Jane Reed

By Jane Reed, director of life sciences at Linguamatics, an IQVIA company

The recent 20th anniversary of the groundbreaking “To Err is Human” report that launched the modern patient safety movement is cause for reflection on the healthcare industry’s past and future efforts to reduce medical errors and preventable deaths.

While progress has certainly been made in some areas over the last two decades – the widespread digitization of patient records immediately comes to mind – the industry still falls short in many areas, including drug safety.

For example, a recent report on patient safety by the World Health Organization (WHO) found that unsafe medication practices and medication errors harm millions of patients and costs billions of dollars every year. According to the WHO, unsafe medication practices and errors, such as incorrect dosages or infusions, unclear instructions, use of abbreviations and inappropriate prescriptions, are a leading cause of avoidable harm in healthcare around the world.

Similarly, the drug development process is fraught with potential shortcomings. While these issues may not always lead to direct patient harm, problems associated with cost, time and effectiveness can take a toll on pharmaceutical companies’ operations. A few industry statistics illustrate the problem:

Almost 90% of drugs that start testing in patients don’t reach the market because they are unsafe or ineffective
The cost of bringing a drug from discovery to market launch is $2.9 billion
On average, it takes 12 years to bring a new drug to market

Any improvement in the drug development process relies on making best use of the available data. This is where Natural Language Processing (NLP) technology can make a big difference for pharmaceutical companies. If we look at how some of the leaders in the industry are currently using NLP to base their development processes on better data, we can see a glimpse at how drug safety may change over the next 20 years.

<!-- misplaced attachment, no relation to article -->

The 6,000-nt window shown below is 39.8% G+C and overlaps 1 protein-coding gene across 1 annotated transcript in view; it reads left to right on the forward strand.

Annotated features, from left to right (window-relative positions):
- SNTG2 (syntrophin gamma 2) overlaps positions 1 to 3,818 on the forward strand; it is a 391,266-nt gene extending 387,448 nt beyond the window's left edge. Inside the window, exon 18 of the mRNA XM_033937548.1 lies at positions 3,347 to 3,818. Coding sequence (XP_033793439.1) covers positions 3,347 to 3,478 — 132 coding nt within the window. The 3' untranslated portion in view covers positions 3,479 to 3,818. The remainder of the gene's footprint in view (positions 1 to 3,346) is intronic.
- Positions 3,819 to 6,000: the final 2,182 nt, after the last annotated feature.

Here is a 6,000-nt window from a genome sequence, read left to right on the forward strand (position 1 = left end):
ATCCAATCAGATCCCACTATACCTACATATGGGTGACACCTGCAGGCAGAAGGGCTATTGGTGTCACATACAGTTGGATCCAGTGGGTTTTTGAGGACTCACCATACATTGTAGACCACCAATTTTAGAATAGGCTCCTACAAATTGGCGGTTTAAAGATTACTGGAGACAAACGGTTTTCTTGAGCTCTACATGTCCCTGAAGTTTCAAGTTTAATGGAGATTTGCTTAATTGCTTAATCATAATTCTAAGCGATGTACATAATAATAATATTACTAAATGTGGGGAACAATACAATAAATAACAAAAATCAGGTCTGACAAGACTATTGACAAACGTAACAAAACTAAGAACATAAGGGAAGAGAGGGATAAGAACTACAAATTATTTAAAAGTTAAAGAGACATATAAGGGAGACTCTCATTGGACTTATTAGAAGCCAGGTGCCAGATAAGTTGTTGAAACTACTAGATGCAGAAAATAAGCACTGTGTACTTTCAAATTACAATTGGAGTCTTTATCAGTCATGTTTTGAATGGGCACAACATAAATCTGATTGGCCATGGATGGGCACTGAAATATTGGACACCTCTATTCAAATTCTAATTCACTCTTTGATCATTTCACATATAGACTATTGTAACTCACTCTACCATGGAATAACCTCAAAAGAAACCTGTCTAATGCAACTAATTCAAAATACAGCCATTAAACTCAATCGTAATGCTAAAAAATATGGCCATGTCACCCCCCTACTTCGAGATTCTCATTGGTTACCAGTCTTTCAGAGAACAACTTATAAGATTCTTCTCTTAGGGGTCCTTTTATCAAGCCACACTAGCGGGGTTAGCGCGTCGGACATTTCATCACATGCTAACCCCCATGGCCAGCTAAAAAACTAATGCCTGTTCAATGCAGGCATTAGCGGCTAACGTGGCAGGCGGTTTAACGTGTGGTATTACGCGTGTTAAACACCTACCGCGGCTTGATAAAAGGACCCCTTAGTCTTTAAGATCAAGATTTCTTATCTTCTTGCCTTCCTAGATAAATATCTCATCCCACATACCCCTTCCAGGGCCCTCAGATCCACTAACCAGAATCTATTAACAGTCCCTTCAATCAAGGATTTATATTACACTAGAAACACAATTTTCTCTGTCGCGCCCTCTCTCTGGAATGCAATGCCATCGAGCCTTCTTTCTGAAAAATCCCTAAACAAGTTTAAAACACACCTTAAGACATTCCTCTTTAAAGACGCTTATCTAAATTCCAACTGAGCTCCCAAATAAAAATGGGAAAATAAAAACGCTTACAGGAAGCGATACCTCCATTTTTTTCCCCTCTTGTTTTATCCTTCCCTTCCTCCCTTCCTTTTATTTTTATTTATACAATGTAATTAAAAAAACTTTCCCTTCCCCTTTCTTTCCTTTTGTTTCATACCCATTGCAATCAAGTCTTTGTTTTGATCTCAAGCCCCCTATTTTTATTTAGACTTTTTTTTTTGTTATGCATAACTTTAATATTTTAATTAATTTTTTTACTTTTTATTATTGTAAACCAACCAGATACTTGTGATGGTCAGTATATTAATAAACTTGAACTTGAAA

The Value of NLP for Pharma

NLP holds the potential to deliver tremendous value for drug safety by automating text mining, enabling pharmaceutical companies to uncover valuable information hidden among troves of unstructured data. Text mining is the process of examining large collections of documents to discover new information or help answer specific research questions. NLP is an AI technology that automates text mining; in essence the computer “reads” text by simulating the human ability to understand concepts, relationships, and context, facilitating the analysis of unlimited amounts of text-based data without fatigue in a consistent, unbiased manner.

NLP holds particular relevance for healthcare and pharma, both of which are awash in unstructured data. While the industry has made great progress in digitizing data over the last decade or so, about 80% of medical data remains unstructured and difficult to access after it is created.

At all stages of the drug development process – from early discovery through post-market – safety information may be gleaned from unstructured text, including internal safety reports, scientific literature, individual case safety reports, clinical investigator brochures, patient forums, social media and conference abstracts. Within these documents, NLP finds key safety information, such as adverse events, safety signals, dosage information, animal model or clinical study and other relevant contexts. NLP then transforms all of this text into actionable structured data that can be rapidly visualized and analyzed at every stage of the safety lifecycle.